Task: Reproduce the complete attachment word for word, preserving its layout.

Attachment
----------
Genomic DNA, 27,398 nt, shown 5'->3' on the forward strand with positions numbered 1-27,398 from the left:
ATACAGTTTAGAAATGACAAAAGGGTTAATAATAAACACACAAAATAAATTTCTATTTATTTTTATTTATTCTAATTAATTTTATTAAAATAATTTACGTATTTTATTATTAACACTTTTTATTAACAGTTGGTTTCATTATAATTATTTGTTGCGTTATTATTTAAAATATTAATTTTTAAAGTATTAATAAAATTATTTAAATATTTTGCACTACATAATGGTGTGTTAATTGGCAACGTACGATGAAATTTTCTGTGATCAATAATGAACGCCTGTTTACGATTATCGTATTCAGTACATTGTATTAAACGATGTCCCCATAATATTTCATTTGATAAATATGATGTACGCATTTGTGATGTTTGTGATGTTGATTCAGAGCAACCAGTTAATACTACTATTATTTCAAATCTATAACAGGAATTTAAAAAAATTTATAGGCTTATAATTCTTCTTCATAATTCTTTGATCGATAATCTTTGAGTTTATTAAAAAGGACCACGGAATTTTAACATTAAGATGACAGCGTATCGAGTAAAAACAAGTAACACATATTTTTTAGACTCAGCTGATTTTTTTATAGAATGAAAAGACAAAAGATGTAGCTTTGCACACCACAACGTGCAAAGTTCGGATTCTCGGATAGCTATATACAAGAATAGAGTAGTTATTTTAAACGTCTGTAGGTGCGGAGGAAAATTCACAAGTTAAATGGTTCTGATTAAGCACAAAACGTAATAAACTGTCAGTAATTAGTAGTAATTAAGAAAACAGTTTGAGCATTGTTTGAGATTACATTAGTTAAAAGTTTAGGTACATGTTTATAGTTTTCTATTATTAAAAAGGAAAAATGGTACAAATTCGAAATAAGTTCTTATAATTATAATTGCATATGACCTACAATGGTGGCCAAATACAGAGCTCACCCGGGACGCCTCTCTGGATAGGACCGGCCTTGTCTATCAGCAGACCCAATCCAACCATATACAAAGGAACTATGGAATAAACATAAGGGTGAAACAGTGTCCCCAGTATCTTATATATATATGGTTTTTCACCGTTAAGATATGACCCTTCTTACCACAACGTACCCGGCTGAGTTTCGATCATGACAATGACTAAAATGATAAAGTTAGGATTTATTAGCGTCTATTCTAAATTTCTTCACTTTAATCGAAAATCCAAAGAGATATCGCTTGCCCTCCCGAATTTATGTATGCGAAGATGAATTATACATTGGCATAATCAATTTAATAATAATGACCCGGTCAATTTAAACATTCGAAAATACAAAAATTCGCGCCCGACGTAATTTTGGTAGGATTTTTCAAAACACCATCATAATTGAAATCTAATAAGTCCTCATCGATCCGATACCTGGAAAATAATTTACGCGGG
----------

Genomic DNA, 27,398 nt, shown 5'->3' on the forward strand with positions numbered 1-27,398 from the left:
ATACAGTTTAGAAATGACAAAAGGGTTAATAATAAACACACAAAATAAATTTCTATTTATTTTTATTTATTCTAATTAATTTTATTAAAATAATTTACGTATTTTATTATTAACACTTTTTATTAACAGTTGGTTTCATTATAATTATTTGTTGCGTTATTATTTAAAATATTAATTTTTAAAGTATTAATAAAATTATTTAAATATTTTGCACTACATAATGGTGTGTTAATTGGCAACGTACGATGAAATTTTCTGTGATCAATAATGAACGCCTGTTTACGATTATCGTATTCAGTACATTGTATTAAACGATGTCCCCATAATATTTCATTTGATAAATATGATGTACGCATTTGTGATGTTTGTGATGTTGATTCAGAGCAACCAGTTAATACTACTATTATTTCAAATCTATAACAGGAATTTAAAAAAATTTATAGGCTTATAATTCTTCTTCATAATTCTTTGATCGATAATCTTTGAGTTTATTAAAAAGGACCACGGAATTTTAACATTAAGATGACAGCGTATCGAGTAAAAACAAGTAACACATATTTTTTAGACTCAGCTGATTTTTTTATAGAATGAAAAGACAAAAGATGTAGCTTTGCACACCACAACGTGCAAAGTTCGGATTCTCGGATAGCTATATACAAGAATAGAGTAGTTATTTTAAACGTCTGTAGGTGCGGAGGAAAATTCACAAGTTAAATGGTTCTGATTAAGCACAAAACGTAATAAACTGTCAGTAATTAGTAGTAATTAAGAAAACAGTTTGAGCATTGTTTGAGATTACATTAGTTAAAAGTTTAGGTACATGTTTATAGTTTTCTATTATTAAAAAGGAAAAATGGTACAAATTCGAAATAAGTTCTTATAATTATAATTGCATATGACCTACAATGGTGGCCAAATACAGAGCTCACCCGGGACGCCTCTCTGGATAGGACCGGCCTTGTCTATCAGCAGACCCAATCCAACCATATACAAAGGAACTATGGAATAAACATAAGGGTGAAACAGTGTCCCCAGTATCTTATATATATATGGTTTTTCACCGTTAAGATATGACCCTTCTTACCACAACGTACCCGGCTGAGTTTCGATCATGACAATGACTAAAATGATAAAGTTAGGATTTATTAGCGTCTATTCTAAATTTCTTCACTTTAATCGAAAATCCAAAGAGATATCGCTTGCCCTCCCGAATTTATGTATGCGAAGATGAATTATACATTGGCATAATCAATTTAATAATAATGACCCGGTCAATTTAAACATTCGAAAATACAAAAATTCGCGCCCGACGTAATTTTGGTAGGATTTTTCAAAACACCATCATAATTGAAATCTAATAAGTCCTCATCGATCCGATACCTGGAAAATAATTTACGCGGG